By Maria Brock & Max Hänska
One of the most remarkable feats of German post-war history is the way it has made continual efforts to work through its past. Monuments commemorating those killed by the Nazis can be found in virtually all German cities – not only as grand Mahnmale (solemn and cautionary memorials), but also in small gestures like the more recent project Stolpersteine. On any given night documentaries on Nazism are aired on TV. That this mandated Erinnerungskultur (culture of remembrance) could produce its own kind of resistance is once more becoming apparent now, most recently in some of the comments by representatives of Alternative für Deutschland (AfD). But the post-election climate also revealed a contrast between the wholly deserved attention the Erinnerungskultur gives to Nazism and the silence with which other developments of national significance have been met.
It can seem perplexing that a country which has found a way to speak openly about the darkest epoch of its past has not found a way to talk about its present and the multilayered diversity in which it is embedded—reunification, immigration and Europe. Germany has been contently avoiding deeper reflection on its own identity. The 2017 election campaign shaped up as an effort to keep these fissures papered over. The CDU’s campaign relied on Angela Merkel herself along with innocuous placards reading “For a Country in which we live well and happily” (“Für ein Land, in dem wir gut und gerne leben”). The unmistakable subtext was one of: Let’s keep going as we have, let’s remain in our comfort zone. Yet without a discourse that grapples with internal and external diversity, without an effort to openly thematise this multiplicity in the national discourse, fissures can grow into chasms. Failing to find a voice that can address such matters leaves the field of identity to reactionary populists. Three important fissures will be discussed here: East-West, immigration, and Europe.
The most obvious – and to some degree perpetual – targets of blame for the success of the AfD are East Germans. One strand of public discourse sees them as eternally dissatisfied Jammerossis (‘whiny Easterners’) or as embarrassing provincial cousins of the more cosmopolitan modern German; a people who keep feeling hard done by despite having been stuffed to the gill with subsidies, provided with a renewed infrastructure that is frequently newer and better than in older parts of the Federal Republic, and who hosted the original Pegida movement as well as regional offshoots. Indeed, in this parliamentary election, the AfD received 27% of votes in the federal state of Saxony, and in the Eastern part of the state this went up to 35.5%. Among East German men, AfD proved to be the most popular party.
One possible explanation for the AfD’s success in the East is that mainstream German public discourse omits subtle aspects of the East German experience for the convenience and undisrupted continuity of the West German grand narrative. With re-unification, the Federal Republic effectively ingested the East, saddling it with its political and economic norms and institutions. The expectation was that with ingestion the East would converge towards the West. With the collapse of the Soviet Union, and the triumph of the West, the remorseless consensus was that there was little worth salvaging from the experience of this Unrechtsstaat (state with a systematic absence of the rule of law). And while reunification has undoubtedly raised standards of living, it can feel like an affront to the former citizens of the GDR that theirs was at best a failed political experiment, and that the East German experience has nothing of value to contribute to reunified Germany.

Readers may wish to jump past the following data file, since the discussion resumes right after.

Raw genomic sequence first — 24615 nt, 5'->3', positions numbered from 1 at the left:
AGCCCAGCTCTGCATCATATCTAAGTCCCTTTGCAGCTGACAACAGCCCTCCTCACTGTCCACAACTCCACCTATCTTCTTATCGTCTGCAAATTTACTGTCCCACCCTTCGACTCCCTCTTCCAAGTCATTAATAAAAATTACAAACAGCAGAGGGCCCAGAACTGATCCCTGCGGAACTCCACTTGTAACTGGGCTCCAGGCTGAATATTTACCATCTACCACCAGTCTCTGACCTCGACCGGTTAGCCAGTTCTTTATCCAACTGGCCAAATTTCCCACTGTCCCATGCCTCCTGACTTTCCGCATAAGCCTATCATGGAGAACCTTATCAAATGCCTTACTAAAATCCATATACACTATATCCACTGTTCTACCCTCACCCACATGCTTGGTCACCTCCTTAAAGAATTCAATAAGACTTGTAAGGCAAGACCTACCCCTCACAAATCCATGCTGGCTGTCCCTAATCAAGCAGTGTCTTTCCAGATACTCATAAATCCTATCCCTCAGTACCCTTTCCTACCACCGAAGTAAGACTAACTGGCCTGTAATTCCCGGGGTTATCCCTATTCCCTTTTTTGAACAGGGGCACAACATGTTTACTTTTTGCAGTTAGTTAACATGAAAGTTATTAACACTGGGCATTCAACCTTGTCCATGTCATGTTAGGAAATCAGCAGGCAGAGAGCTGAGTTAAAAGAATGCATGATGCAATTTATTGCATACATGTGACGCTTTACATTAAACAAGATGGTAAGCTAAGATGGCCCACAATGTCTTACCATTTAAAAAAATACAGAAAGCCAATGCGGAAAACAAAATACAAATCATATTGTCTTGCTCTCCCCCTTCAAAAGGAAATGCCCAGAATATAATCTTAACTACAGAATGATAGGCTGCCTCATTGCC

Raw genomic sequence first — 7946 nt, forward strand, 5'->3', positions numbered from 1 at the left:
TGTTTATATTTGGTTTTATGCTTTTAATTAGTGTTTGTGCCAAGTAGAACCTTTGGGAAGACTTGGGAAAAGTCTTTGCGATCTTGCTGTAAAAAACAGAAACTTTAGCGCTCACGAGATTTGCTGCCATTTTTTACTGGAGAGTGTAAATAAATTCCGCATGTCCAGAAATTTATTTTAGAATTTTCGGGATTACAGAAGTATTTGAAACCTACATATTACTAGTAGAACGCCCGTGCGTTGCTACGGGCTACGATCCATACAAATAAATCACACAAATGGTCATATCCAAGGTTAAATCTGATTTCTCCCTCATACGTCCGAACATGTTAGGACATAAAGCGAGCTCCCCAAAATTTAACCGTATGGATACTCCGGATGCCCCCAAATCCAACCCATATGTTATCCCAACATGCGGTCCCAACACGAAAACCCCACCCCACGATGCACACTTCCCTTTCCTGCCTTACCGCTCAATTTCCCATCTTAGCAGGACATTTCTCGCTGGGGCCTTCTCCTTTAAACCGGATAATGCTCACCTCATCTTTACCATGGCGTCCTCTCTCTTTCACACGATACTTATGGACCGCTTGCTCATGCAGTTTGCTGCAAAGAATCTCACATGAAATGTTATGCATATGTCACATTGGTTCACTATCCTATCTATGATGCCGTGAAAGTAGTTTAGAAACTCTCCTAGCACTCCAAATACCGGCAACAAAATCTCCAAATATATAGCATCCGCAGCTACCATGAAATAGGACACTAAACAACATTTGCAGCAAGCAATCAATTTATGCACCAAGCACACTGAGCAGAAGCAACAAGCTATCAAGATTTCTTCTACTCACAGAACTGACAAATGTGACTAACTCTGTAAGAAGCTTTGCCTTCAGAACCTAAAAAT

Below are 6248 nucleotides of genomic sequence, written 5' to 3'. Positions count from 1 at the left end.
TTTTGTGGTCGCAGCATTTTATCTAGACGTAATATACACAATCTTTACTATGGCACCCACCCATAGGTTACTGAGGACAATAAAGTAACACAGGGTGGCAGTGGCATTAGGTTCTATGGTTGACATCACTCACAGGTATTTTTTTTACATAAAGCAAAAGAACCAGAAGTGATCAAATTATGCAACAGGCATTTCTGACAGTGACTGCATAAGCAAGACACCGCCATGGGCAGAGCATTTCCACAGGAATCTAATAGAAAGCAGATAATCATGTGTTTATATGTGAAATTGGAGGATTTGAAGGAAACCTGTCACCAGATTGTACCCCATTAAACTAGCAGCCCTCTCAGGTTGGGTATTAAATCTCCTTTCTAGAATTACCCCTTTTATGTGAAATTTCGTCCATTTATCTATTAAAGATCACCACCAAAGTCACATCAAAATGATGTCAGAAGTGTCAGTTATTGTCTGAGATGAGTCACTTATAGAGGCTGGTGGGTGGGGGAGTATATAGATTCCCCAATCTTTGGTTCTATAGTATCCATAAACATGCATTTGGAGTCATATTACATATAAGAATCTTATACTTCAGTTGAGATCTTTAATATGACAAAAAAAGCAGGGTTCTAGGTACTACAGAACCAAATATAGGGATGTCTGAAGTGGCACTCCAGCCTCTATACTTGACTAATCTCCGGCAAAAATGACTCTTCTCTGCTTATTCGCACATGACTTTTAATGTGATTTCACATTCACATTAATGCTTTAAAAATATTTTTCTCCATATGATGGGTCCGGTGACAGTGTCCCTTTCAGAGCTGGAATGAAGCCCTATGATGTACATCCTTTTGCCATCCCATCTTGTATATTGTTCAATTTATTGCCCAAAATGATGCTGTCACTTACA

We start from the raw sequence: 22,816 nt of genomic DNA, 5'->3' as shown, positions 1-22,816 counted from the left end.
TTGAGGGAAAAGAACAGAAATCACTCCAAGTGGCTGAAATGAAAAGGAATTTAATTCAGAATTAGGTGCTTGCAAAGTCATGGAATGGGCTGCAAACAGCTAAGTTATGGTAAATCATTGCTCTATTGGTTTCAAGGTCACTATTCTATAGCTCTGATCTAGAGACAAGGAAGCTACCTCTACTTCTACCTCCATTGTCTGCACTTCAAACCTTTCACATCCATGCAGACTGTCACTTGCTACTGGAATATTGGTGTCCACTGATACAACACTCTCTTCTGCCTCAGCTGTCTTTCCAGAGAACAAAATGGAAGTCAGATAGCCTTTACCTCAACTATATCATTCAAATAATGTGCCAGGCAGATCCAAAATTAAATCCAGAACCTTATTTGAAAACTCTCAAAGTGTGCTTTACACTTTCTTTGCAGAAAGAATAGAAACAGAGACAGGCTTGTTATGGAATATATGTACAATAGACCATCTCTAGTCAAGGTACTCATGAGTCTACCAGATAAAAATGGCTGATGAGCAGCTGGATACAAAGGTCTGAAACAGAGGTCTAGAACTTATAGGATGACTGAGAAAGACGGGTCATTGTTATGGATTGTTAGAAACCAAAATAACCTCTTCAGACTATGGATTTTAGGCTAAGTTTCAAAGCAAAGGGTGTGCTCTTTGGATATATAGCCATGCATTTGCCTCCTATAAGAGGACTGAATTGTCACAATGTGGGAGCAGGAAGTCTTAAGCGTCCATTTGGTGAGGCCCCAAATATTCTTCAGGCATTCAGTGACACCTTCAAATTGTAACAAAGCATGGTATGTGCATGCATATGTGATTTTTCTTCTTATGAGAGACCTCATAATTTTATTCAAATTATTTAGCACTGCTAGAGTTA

Income inequalities between East and West remain pronounced and are on the rise across Germany – a development that is especially worrying for those who came of age amidst the GDR’s socioeconomic equality. The solidarity and collective sense of belonging that came from working together in enterprises and factories was never replaced or forgotten, though often disavowed, even as those enterprises were shuttered or sold off in often dubious fire sales. This lead to a breakdown of communities, especially in smaller towns, as jobs migrated to the West, and many of those with higher socioeconomic mobility moved to more prosperous parts of the country, leaving behind beautifully restored towns that felt lifeless for the absence of those who migrated westward.
While this does not fully explain nor exonerate AfD’s staggering popularity, it can perhaps provide a better understanding of the grievances and alienation that right-wing politicians and movements were able to exploit. A public discourse which generally disavows, sidelines, or ignores these lived experiences—which leaves no space for what citizens may feel was good and worthwhile in their experience of the GDR—provides ample space for populism to capitalize on grievances which the country hasn’t found a voice to address.
The experiences of 1st and 2nd generation immigrants have been similarly marginalised. The fact that the children and grandchildren of immigrants are still frequently treated as non-Germans is particularly aggravating given that every 5th German has a ‘migration background’. When immigrant workers from countries like Italy and Turkey came to Germany as Gastarbeiter to bolster Germany’s ‘economic miracle’ in the 1950s and 1960s, it was assumed that most of them would eventually return to their countries of origin. When they didn’t, it was then assumed that they would fully assimilate, shedding most of their cultural heritage. However, this imagined assimilation was not only unrealistic to start with, it was further hampered by the absence of a proactive integration policy. For example, social mobility and educational attainment amongst children of Turkish immigrants is well below the national average, leaving many children of immigrants unable to rise above the (often) low-status low-pay work of their parents.